Document Server@UHasselt >
Research >
Research publications >

Please use this identifier to cite or link to this item: http://hdl.handle.net/1942/29775

Title: A Study of the Degradation Mechanisms of Ultra Thin CIGS Solar Cells Submitted to a Damp Heat Environment
Authors: Kohl, Thierry
de Wild, Jessica
Rivas Rivas, Nicolas
Buldu, Dilara
Birant, Gizem
Brammertz, Guy
Renner, Frank Uwe
Meuris, Marc
Poortmans, Jef
Vermang, Bart
Issue Date: 2019
Citation: MRS Spring Meeting, Phoenix, 22/04/2019 - 26/04/2019
Abstract: On the way to achieving high efficiencies for CuIn0.7Ga0.3Se2 (CIGS) thin film solar cells, alkali doping has become a necessary step. However, it is expected that a migration of the various alkali atoms over the lifetime of the cell will lead to efficiency losses [1]. Logically, ensuring the reliability of a solar cell material is a paramount step towards the commercialization of a product. Indeed, it is necessary for companies to able to guarantee the efficiencies of the “as-sold” panels over periods of time that expand well over 20 or even 25 years. Experiments studying the reliability of the CIGS solar cells and their different components have already been performed in the past [1-4], nevertheless, the exact effects of alkali, and more generally, the precise reasons for, and effect of, the degradation, are still widely unknown. In order to evaluate the viability of some of the most common techniques used to produce highly efficient thin-film solar cells, ultra-thin coevaporated CIGS solar cell absorber material is produced and doped with various alkali atoms (Na, K, ...). The absorber material is deposited in ultra-thin (400-500nm) layers on soda-lime glass (SLG) equipped with a Si(O,N) diffusion barrier. By reducing the amount of bulk material, the aim is to reduce the concentration of defects in the material and limit their effects as much as possible. The barrier prevents the diffusion of alkali atoms from the SLG into the CIGS and allows for a better control of the concentration of alkali atoms in the layer. Additionally, it allows for a better isolation of the effects of the different alkalis by preventing an uncontrolled mix of alkali from being present in the absorber material. All alkalis are deposited in their fluoride form (NaF, KF, etc.) either by evaporation, prior to CIGS deposition, or by a post deposition treatment. We submitted the produced cells to highly degrading conditions in a damp heat environment. This aggressive setting is expected to simulate standard outdoor condition equivalent to 20 years in an experimentally reasonable timespan of a 1000 hours. We monitored the effects of the degradation by regular current-voltage (IV) measurements all along the 1000h experiment. These measurements showed a clear, and alkali concentration dependent, degradation of the solar cells as time increases. Using Atom Probe Tomography (APT) on degraded as well as on undegraded (reference) cells, it was possible to show that in the absence of a potential, the alkali atom migration is minimal, and that K can be mostly found in the grain boundary region of the absorber material. Given the lack of the expected alkali migration, the main reason for the degradation of the cells seems to be the presence of water that seeps into the grain boundaries of the solar cell material, which could also be observed using APT. The possibility to reverse that degradation mechanisms involving water inclusion is currently under investigation.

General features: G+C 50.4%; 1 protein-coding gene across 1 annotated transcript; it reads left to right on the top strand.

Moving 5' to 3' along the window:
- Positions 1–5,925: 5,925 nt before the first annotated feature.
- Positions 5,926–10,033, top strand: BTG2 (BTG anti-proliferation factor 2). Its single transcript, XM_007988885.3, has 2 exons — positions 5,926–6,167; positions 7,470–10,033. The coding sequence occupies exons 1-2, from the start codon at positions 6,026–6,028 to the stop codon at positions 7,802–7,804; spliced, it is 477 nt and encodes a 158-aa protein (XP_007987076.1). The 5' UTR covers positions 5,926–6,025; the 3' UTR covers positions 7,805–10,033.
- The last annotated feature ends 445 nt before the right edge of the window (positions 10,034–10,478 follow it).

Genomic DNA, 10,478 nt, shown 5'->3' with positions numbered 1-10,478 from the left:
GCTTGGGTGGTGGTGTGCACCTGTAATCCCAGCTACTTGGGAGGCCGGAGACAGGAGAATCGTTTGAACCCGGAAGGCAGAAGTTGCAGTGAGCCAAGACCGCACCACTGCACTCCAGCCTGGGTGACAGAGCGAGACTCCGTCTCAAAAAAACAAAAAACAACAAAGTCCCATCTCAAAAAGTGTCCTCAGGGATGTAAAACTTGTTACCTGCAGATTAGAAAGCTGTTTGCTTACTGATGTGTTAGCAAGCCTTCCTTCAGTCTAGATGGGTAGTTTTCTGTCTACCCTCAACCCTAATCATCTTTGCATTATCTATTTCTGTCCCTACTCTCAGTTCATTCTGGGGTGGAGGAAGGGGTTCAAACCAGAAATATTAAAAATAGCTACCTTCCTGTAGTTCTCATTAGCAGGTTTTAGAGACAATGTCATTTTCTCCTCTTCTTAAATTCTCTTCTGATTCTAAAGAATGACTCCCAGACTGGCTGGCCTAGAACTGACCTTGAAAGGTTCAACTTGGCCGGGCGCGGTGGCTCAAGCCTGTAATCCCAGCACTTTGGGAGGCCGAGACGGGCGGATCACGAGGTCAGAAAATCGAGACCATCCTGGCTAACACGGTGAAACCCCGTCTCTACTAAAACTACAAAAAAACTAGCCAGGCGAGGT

URI: http://hdl.handle.net/1942/29775
Category: C2
Type: Conference Material
Appears in Collections: Research publications

Files in This Item:

Description SizeFormat
Non peer-reviewed author version1.61 MBAdobe PDF

Items in DSpace are protected by copyright, with all rights reserved, unless otherwise indicated.